Human Ear

In earth, most of the mammals have an external ear. The ear is the part of our Auditory system. The part of the ear that is visible from outside is called Pinna. Being mammals, humans also have ears. Ears are located on both sides of the brain within the temporal bones of the skull. Pinna is made up of elastic yellow cartilages and it is covered with integument and tendons and muscles attach it with surrounding parts. In the fetus, the ear derives from the first pharyngeal pouch. Each layer of ear derives from different germinal layers, inner ear from Ectoderm, middle ear from Endoderm, and outer ear from Mesenchyme. 

Structure of the Human Ear

The human ear is divided into three sections, those are the outer ear, the middle ear, and the inner ear.

The Outer Ear – 

  • The outer ear is consisting of the pinna and the ear lobe. Pinna is cartilaginous and it directs the sound wave towards the external auditory canal. 

  • The external auditory canal channels the sound to the tympanic membrane. In general, the tympanic membrane is called the eardrum.

  • The tympanic membrane is thin and semi-transparent. 

The Middle Ear – 

  • The middle ear consists of three tiny bones and it is filled with air. The bones are known as ossicles.

  • The three bones of the middle ear are named malleus, incus, and stapes. Sound vibration on the tympanic membrane is transmitted further by these three bones.

The Inner Ear – 

  • The inner ear or, the labyrinth consists of two main structures. The structures are the cochlea and the vestibular system.

  • The main function of the cochlea is to help in hearing.

  • The vestibular system consists of 3 semi-circular canals, saccule, and utricle.

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The Smallest Bone in The Body

The bones in the ear are the 3 smallest bones of the human body. The bones are malleus, incus, and stapes. Among these 3 bones, stapes is the smallest bone. 

The Function of The Human Ear

  • The main function of the ear is to help in hearing. In our brain, the temporal lobe senses the sound. Pinna directs the sound wave toward the eardrum through the auditory canal and the eardrum amplifies it. Vestibulocochlear nerve sends the sound wave stimulus to the temporal lobe and then we are able to hear the sound.

  • The ear also helps in balancing the body. The human ear allows us to feel the effect of gravity that is known as stationary balance and it also helps to feel the acceleration that is known as dynamic balance. 

  • The utricle and saccule provide a static balance.

  • Dynamic balance is provided by semi-circular canals.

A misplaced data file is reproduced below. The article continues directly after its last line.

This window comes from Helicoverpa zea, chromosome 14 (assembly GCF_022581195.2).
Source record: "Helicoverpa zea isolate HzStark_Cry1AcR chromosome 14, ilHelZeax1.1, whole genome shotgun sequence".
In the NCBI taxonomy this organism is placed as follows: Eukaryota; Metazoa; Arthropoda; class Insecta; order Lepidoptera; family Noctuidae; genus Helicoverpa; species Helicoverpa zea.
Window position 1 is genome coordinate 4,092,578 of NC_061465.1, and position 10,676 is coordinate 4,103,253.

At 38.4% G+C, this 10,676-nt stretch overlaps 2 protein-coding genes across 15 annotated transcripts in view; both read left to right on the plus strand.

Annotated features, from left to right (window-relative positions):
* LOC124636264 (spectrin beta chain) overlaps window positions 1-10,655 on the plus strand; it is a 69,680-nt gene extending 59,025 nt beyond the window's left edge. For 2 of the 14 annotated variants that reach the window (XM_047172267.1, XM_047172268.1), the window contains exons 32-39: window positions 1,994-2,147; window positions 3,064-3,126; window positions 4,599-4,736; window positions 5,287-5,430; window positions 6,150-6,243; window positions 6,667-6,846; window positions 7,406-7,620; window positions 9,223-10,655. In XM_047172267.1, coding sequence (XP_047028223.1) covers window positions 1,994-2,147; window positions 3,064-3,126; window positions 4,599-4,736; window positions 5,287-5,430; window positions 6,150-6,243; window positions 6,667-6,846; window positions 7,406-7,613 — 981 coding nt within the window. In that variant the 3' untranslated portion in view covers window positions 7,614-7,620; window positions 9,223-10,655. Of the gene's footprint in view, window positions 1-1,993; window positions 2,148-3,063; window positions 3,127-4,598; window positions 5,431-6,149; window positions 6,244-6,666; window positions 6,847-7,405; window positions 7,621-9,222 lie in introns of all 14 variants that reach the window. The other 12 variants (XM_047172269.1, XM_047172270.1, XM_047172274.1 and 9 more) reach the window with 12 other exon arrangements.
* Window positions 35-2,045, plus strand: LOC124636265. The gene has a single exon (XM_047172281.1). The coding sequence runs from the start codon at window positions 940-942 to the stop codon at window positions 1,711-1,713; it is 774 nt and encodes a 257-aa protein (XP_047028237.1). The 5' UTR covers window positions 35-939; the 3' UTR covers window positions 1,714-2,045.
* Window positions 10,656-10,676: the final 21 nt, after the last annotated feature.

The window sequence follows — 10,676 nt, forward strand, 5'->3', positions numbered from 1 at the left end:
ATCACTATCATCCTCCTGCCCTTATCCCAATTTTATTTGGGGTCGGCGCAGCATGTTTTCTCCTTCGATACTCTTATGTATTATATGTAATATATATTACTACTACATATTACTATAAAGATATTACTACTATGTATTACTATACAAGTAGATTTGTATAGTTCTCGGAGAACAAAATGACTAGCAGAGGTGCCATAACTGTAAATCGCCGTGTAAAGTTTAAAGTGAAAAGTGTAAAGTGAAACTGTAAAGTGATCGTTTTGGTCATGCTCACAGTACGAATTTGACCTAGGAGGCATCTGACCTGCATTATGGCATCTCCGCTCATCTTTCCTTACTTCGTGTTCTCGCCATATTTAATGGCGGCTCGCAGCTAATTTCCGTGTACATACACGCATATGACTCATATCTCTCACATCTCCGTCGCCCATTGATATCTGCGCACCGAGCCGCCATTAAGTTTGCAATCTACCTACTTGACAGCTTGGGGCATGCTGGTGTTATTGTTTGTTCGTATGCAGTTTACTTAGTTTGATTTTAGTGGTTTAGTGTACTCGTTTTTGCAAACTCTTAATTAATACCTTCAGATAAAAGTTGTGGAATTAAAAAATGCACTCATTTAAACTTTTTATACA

• While moving eye tracking is maintained by vestibule-ocular reflex.

Human Ear Diagram

In the human ear diagram, we can distinguish between the inner ear, middle ear, and the outer ear.

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Human Ear Structure and Function

Different structures of the human ear help in different functions. 

  • The pinna of the outer ear protects the eardrum from intense sound and channels the sound to the eardrum through the auditory canal.

  • The eardrum vibrates and transmits the sound to the inner ear.

  • The ossicles of the middle ear amplify the sound and pass the vibration to the oval window. The oval window is the membrane between the inner and middle ear.

  • There is a narrow tube that connects our nose to ear, named Eustachian tube. This tube helps to pass air into the middle air and drains the mucus to the nasopharynx.

  • In the inner ear, a structure named cochlea is observed. It is filled with fluid and contains the organ of Corti. The organ of Corti has several hairs like a sensory cell, named cilia. The waves from the middle year cause vibration in inner ear fluid and it makes cilia vibrate. This vibration of cilia sends nerve impulses to the brain.

  • The semicircular canals in the inner ear are situated vertically to each other. It also contains fluid and helps in movement.

The Basic Foundation of The Outer Ear

The outer ear consists of the fleshy pinna, the outer and inner rim curving of the pinna is called helix and antihelix respectively. Antihelix opens into the ear canal. The first part of the bone is surrounded by cartilage and the area near eardrum is surrounded by bone. The bony part near the eardrum is called auditory bulla, it is formed by temporal bone. 


Egg-laying mammals are called monotremes, as they are primitive mammals they don’t have pinna in their body.

FAQ (Frequently Asked Questions)

1. Does the Oval Window Affect Amplification?

The oval window is involved in amplification. The surface area ratio of the tympanic membrane and oval window is 20:1. So it can allow adequate energy supply between the air-filled middle ear and the fluids of inner air. Without the presence of the middle ear, 98% of energy will be reflected back and will not enter the fluid-filled inner ear.  

The middle ear acts as the pressure amplifier. It collects the acoustic energy and augments the amplitude of the mechanic-acoustic stimuli in the inner ear. So, we can call the middle ear as the impedance matcher.

2. How Many Types of Hearing Loss can be Observed in Humans?

There are three types of hearing loss.

  • Conductive hearing loss: In this type of hearing loss sound cannot be transferred from the outer ear to the inner ear. This can happen due to ear infection, trauma to the ear, or, accumulation of ear wax.

  • Sensorineural hearing loss: In this type of hearing loss either cochlea is damaged or the hearing nerves are damaged. This can happen due to aging, noise exposure, or cancer treatment.

  • Mixed hearing loss: This type of hearing loss is the mixture of conductive hearing loss and sensorineural hearing loss. This can happen due to the cause of both the hearing losses.